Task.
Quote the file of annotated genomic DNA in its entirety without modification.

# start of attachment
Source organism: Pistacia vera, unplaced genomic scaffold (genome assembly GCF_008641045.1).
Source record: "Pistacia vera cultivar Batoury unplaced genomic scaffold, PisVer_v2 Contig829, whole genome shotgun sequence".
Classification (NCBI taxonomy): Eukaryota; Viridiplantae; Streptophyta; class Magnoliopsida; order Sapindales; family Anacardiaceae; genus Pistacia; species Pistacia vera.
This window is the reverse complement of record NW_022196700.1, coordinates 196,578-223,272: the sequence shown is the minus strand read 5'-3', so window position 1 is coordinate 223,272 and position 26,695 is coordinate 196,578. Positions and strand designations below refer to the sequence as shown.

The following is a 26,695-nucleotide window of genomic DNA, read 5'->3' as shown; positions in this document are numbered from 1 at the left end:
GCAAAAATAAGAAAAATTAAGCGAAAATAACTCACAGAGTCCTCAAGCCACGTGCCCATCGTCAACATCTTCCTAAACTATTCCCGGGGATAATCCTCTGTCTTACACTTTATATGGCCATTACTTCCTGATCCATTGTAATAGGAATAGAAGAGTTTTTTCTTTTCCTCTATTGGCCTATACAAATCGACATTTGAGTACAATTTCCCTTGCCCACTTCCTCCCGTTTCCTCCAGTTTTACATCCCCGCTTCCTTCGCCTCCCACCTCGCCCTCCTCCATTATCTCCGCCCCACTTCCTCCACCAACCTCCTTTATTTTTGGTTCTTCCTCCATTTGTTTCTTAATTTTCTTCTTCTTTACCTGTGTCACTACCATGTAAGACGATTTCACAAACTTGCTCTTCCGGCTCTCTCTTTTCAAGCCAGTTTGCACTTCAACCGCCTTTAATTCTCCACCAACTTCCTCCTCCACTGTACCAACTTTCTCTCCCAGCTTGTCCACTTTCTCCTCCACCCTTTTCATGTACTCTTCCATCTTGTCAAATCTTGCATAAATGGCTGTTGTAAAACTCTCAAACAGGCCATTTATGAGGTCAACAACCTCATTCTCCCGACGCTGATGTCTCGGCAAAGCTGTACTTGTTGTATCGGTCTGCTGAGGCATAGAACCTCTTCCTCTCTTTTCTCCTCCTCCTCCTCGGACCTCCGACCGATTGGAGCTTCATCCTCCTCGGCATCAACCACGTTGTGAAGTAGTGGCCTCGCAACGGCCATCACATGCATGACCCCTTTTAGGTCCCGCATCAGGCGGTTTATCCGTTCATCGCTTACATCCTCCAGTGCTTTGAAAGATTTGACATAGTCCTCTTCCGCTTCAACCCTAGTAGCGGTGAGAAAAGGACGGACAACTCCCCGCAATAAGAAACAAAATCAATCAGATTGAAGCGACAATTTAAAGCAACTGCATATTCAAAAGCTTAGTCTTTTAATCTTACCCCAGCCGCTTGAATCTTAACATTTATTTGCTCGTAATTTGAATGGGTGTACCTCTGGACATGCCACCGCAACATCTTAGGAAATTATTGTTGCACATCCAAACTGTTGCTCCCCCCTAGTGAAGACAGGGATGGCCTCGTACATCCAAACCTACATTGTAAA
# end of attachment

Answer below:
Source organism: Pistacia vera, unplaced genomic scaffold (genome assembly GCF_008641045.1).
Source record: "Pistacia vera cultivar Batoury unplaced genomic scaffold, PisVer_v2 Contig829, whole genome shotgun sequence".
Classification (NCBI taxonomy): Eukaryota; Viridiplantae; Streptophyta; class Magnoliopsida; order Sapindales; family Anacardiaceae; genus Pistacia; species Pistacia vera.
This window is the reverse complement of record NW_022196700.1, coordinates 196,578-223,272: the sequence shown is the minus strand read 5'-3', so window position 1 is coordinate 223,272 and position 26,695 is coordinate 196,578. Positions and strand designations below refer to the sequence as shown.

The following is a 26,695-nucleotide window of genomic DNA, read 5'->3' as shown; positions in this document are numbered from 1 at the left end:
GCAAAAATAAGAAAAATTAAGCGAAAATAACTCACAGAGTCCTCAAGCCACGTGCCCATCGTCAACATCTTCCTAAACTATTCCCGGGGATAATCCTCTGTCTTACACTTTATATGGCCATTACTTCCTGATCCATTGTAATAGGAATAGAAGAGTTTTTTCTTTTCCTCTATTGGCCTATACAAATCGACATTTGAGTACAATTTCCCTTGCCCACTTCCTCCCGTTTCCTCCAGTTTTACATCCCCGCTTCCTTCGCCTCCCACCTCGCCCTCCTCCATTATCTCCGCCCCACTTCCTCCACCAACCTCCTTTATTTTTGGTTCTTCCTCCATTTGTTTCTTAATTTTCTTCTTCTTTACCTGTGTCACTACCATGTAAGACGATTTCACAAACTTGCTCTTCCGGCTCTCTCTTTTCAAGCCAGTTTGCACTTCAACCGCCTTTAATTCTCCACCAACTTCCTCCTCCACTGTACCAACTTTCTCTCCCAGCTTGTCCACTTTCTCCTCCACCCTTTTCATGTACTCTTCCATCTTGTCAAATCTTGCATAAATGGCTGTTGTAAAACTCTCAAACAGGCCATTTATGAGGTCAACAACCTCATTCTCCCGACGCTGATGTCTCGGCAAAGCTGTACTTGTTGTATCGGTCTGCTGAGGCATAGAACCTCTTCCTCTCTTTTCTCCTCCTCCTCCTCGGACCTCCGACCGATTGGAGCTTCATCCTCCTCGGCATCAACCACGTTGTGAAGTAGTGGCCTCGCAACGGCCATCACATGCATGACCCCTTTTAGGTCCCGCATCAGGCGGTTTATCCGTTCATCGCTTACATCCTCCAGTGCTTTGAAAGATTTGACATAGTCCTCTTCCGCTTCAACCCTAGTAGCGGTGAGAAAAGGACGGACAACTCCCCGCAATAAGAAACAAAATCAATCAGATTGAAGCGACAATTTAAAGCAACTGCATATTCAAAAGCTTAGTCTTTTAATCTTACCCCAGCCGCTTGAATCTTAACATTTATTTGCTCGTAATTTGAATGGGTGTACCTCTGGACATGCCACCGCAACATCTTAGGAAATTATTGTTGCACATCCAAACTGTTGCTCCCCCCTAGTGAAGACAGGGATGGCCTCGTACATCCAAACCTACATTGTAAA